Tiny, But Mighty: Breakthroughs In Powerful Micro Hardware

ASTAR_Dr Zhu Yao_1000X500Dr Zhu Yao is Head of Department, MEMS (Micro Electro Multiphysical Systems) at A*STAR’s Institute of Microelectronics

Meet Dr Zhu Yao, a trailblazing researcher whose journey was fueled by the A*STAR Graduate Scholarship (AGS). With an interdisciplinary background in the Integrative Sciences and Engineering PhD Programme at the Nanyang Technological University, she now leads groundbreaking research at A*STAR's Institute of Microelectronics (IME), driving advancements in powerful and efficient micro hardware with wide-ranging applications.

In this article, Dr. Zhu shares insights into her team's work, addressing societal needs and promoting sustainability through innovative microelectronics.

Q. Tell us about your team at A*STAR’s Institute of Microelectronics (IME).

A. I’m the head of a department called Micro Electro Multiphysical Systems, leading a team of 35 researchers. Our role is to make tiny high-performing and power-efficient devices that bridge between real world and the digitalised world.

Q. What are you working on that addresses key societal problems, such as the needs of a rapidly ageing population in Singapore?

A. Our current focus is on creating a lightweight portable ultrasound device designed specifically for homecare. This innovative device enables nurses to conduct ultrasound imaging on organs like the abdomen, lungs, and heart with ease and precision. Unlike traditional ultrasound machines, which are known for their large size and high costs, our device boasts a compact design that can be carried effortlessly by nurses and is conveniently charged using a USB cable.

The device will also incorporate artificial intelligence to assist with the reading of images, further enhancing its diagnostic capabilities. The integration of telemedicine capabilities will allow nurses and caregivers to remotely share the captured imaging with doctors, facilitating seamless collaboration and efficient consultations.

One of the significant advantages of our device is its affordability, made possible by inexpensive semiconductors. As a result, the device is expected to be priced at a fraction of conventional ultrasound machines, making it accessible to a broader demographic.

Q. Your work in improving population health is truly commendable. Are there any ongoing projects in your research that also contribute to sustainability efforts, benefiting our planet's health?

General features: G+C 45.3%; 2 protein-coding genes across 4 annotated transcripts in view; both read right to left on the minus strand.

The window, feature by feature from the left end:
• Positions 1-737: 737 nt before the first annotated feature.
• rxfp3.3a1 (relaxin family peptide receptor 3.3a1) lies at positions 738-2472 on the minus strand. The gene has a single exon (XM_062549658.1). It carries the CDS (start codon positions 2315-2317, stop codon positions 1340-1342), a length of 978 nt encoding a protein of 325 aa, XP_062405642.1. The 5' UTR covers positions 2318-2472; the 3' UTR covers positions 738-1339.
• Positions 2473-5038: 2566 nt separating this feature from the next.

A. We're actively working on enhancing sustainability in sensors. Many existing sensors consume excessive power even during sleep mode. To address this, we're developing a power-efficient device that serves as both a sensor and an event-driven power switch.

For instance, in a conference venue, our device sends sensors into sleep mode when the venue is empty, activating them only during specific events like traffic in the room. This innovation aims to significantly reduce electricity consumption and contribute to a more sustainable future.

Indeed, semiconductors, which are instrumental in our device designs, play a crucial role in enabling diverse applications, from consumer electronics to industrial machinery and automotive systems, thus opening endless possibilities for technological advancements.

Q. In 2022, you were the only researcher amongst three winners for the SEMI MEMS & Sensors Industry Group (MSIG) Emerging Leaders Award. What was your X factor?

A. The contributing X factor that led to my winning the award was our strong collaboration with the private sector at IME. Notably, my team and I partnered with semiconductor giant STMicroelectronics, on Lab-in-Fab. This unique R&D line seamlessly translates innovative lab ideas into practical manufacturing processes.

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Lab-in-Fab focuses on the MEMS (Micro Electro-Mechanical System) technology, a cost-effective yet high-precision chip-based technology used in various industries. Our goal is to accelerate the transformation of proof-of-concept into real-world applications, particularly in the field of Piezoelectric MEMS technologies. Piezo MEMS are minuscule devices that leverage unique materials capable of converting mechanical movements into electrical signals and vice versa. These technologies hold immense potential in diverse areas such as 3D printing, virtual reality, wearables, and healthcare.

In essence, our multifaceted work at MEMS reflects the far-reaching impact of microelectronics, from revolutionising healthcare to transforming urban solutions and eldercare.